In January 2008, the European
Commission launched the Covenant of Mayors. The initiative came
that were willing
to go beyond the objectives of the EU in reducing their CO2 emissions
by 2020 through energy efficiency and renewable energy actions.
The Covenant has by this far been signed by 82 cities, and 117
In November 20th-21st, 2008 was
arranged the first meeting of the Covenant of Mayors in Helsinki,
Finland. Despite “the
shortest conference arrangement timetable in my professional
as Deputy Mayor Pekka Sauri put it, 109 participants showed up.
The Helsinki initiative to get the boll rolling was appreciated
in many speeches. The theme to be discussed was how to finance
the investments needed for reaching the emission reduction targets.
Ms Stina Soewarta from the Cabinet of Commissioner
Andris Piebalgs told the public what the European Commission
can and cannot do
for supporting the city initiatives.
Ms Marjut Santoni from the
Directorate-General for Economic and Financial Affairs described
their existing financial instruments. As it became obvious, that
most of them are designed for the new member states, Mr Mario
Aymerich from the European Investment Bank (EIB) catched the
obvious question of the old member states by saying: “If
you need money, just call us”. EIB is a member of the Covenant of Mayors, and wants to create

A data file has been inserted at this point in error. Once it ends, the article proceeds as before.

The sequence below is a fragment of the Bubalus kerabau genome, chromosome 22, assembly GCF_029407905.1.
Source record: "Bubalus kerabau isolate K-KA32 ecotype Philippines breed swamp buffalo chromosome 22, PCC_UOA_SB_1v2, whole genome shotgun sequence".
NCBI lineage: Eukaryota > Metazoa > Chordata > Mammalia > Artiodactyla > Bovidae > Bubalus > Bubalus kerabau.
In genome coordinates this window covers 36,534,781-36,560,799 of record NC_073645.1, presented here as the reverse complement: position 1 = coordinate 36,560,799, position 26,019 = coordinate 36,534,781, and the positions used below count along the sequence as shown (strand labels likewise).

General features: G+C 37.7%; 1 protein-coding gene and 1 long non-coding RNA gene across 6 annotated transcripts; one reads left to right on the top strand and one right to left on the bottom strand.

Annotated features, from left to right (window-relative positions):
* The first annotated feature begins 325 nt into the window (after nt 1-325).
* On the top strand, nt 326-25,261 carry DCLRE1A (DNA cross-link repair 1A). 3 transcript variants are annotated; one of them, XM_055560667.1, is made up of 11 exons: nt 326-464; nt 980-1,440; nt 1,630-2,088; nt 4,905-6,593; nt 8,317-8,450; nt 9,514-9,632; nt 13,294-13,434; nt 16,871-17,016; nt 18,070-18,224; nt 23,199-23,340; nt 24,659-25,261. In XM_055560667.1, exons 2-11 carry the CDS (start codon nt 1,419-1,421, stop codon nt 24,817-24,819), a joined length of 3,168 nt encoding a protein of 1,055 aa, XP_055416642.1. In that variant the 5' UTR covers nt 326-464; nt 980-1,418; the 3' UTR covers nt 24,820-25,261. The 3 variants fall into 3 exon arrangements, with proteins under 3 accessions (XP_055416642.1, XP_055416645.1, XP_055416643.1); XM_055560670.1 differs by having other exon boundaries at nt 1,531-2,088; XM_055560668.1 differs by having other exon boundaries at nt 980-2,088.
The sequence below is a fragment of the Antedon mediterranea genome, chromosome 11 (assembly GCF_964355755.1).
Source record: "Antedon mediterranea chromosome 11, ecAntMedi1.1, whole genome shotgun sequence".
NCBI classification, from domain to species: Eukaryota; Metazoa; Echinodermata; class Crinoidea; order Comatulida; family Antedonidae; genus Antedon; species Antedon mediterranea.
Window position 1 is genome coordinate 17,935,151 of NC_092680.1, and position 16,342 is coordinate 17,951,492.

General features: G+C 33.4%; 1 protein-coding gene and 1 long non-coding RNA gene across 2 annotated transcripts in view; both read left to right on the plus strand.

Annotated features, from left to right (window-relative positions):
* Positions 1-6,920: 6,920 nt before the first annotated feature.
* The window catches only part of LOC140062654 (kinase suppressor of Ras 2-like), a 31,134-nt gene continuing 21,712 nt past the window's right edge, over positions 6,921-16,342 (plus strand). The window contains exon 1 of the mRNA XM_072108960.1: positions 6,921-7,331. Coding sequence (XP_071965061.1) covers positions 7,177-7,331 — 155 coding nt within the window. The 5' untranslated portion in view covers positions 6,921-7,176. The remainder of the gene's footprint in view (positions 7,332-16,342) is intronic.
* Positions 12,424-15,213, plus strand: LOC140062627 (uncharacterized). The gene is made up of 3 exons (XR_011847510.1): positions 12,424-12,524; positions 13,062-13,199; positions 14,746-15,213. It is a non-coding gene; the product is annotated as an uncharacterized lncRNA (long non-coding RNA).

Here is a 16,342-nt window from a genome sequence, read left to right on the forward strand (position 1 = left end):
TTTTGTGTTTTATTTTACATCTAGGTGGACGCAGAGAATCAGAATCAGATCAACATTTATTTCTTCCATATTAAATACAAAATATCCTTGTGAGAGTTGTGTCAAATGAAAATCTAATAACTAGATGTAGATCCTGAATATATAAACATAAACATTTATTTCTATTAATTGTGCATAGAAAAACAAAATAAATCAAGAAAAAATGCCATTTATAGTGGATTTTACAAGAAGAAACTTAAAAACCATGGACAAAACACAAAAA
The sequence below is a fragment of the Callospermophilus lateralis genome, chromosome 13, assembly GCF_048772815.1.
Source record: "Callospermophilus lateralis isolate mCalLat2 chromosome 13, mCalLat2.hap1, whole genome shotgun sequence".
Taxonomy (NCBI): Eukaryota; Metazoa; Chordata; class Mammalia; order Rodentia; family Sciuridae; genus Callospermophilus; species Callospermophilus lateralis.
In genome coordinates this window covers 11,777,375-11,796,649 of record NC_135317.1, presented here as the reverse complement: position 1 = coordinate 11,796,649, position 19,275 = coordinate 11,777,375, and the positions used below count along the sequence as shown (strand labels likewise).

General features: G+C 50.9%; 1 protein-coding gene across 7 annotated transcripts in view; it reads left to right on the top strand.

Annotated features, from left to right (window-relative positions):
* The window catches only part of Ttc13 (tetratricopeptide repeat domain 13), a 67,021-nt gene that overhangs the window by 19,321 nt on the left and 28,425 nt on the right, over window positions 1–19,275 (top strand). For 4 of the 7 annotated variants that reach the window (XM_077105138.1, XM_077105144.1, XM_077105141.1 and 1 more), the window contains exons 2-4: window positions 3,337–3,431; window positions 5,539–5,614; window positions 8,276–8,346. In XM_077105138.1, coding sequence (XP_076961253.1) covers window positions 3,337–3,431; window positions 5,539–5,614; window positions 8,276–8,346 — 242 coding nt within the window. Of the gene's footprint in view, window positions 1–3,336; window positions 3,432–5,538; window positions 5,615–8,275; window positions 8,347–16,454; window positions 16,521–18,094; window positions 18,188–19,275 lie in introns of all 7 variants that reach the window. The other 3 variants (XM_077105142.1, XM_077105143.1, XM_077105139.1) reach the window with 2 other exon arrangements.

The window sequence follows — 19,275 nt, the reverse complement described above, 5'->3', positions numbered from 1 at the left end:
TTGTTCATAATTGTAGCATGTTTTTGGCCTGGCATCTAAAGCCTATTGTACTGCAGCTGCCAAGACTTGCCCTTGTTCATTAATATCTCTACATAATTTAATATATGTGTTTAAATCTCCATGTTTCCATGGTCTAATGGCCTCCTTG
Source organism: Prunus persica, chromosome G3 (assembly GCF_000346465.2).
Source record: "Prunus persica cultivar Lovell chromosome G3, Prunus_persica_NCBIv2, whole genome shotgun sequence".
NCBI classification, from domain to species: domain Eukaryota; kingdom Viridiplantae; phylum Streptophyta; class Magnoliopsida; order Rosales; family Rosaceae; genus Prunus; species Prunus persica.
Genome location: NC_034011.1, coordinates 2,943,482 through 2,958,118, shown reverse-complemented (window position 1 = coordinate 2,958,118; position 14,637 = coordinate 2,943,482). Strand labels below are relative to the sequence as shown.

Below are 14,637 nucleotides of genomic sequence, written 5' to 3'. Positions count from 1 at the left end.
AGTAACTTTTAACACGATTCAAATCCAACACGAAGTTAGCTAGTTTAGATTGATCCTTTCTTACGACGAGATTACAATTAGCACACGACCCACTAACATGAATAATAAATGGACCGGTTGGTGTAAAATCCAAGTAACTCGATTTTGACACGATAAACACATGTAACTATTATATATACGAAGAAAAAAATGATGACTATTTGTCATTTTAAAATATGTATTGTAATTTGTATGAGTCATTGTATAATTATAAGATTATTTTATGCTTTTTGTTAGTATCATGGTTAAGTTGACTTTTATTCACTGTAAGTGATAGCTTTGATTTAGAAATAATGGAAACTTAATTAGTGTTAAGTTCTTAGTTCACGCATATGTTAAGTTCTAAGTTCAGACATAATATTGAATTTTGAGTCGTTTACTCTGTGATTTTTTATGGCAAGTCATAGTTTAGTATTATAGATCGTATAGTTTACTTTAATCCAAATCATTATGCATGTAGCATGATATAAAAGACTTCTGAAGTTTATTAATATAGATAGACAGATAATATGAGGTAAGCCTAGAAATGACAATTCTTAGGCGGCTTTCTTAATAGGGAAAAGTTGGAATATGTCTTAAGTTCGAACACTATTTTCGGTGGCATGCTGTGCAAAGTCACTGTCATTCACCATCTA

investment funds in the municipal sector. According to Mr Aymerich,
600-700 billion euros need to be invested by 2020 to achieve the
20/20/20 targets. EIB:s support to the Covenant is technical assistance
in identifying and, when needed, developing bankable projects.
Their investment strategy follows two lines: 1) energy efficiency
and RE and 2) urban transport actions. They can loan up to 75%
of the funding needed.
The night before, the city of Helsinki gave the participants a
chance to put their hands on a newly rewarded district heating
and cooling plant. Through heat pumps it utilises the energy stored
in purified sewage water. Exchanging information about such inspiring
examples seemed to be the greatest potential of the whole gathering.
This was brought up during the Round Table discussion
by Ms Inete Leliten from the Riga Energy Agency. One of her
wishes for the
European Commission was that the Commission could finance demonstration
projects: “In Latvia, the investigations suggest that there
might be potential in geothermal energy. People doubt it, though,
until they can see it with their own eyes”, she said. Another
thing that EC could do according to her was to start requiring
that impacts of different decisions were estimated even considering
energy efficiency, in the same way as their impacts on gender equality
or IT already are. She also suggested that more planning was prepared
The experience of Mr Javier Rubio de Urquía
from the city of Madrid was that 70% of the problem is about
citizens to change their habits. It requires money to be done,
than that, it requires new institutional governance tools: the
negotiations have to take place not only with the big companies,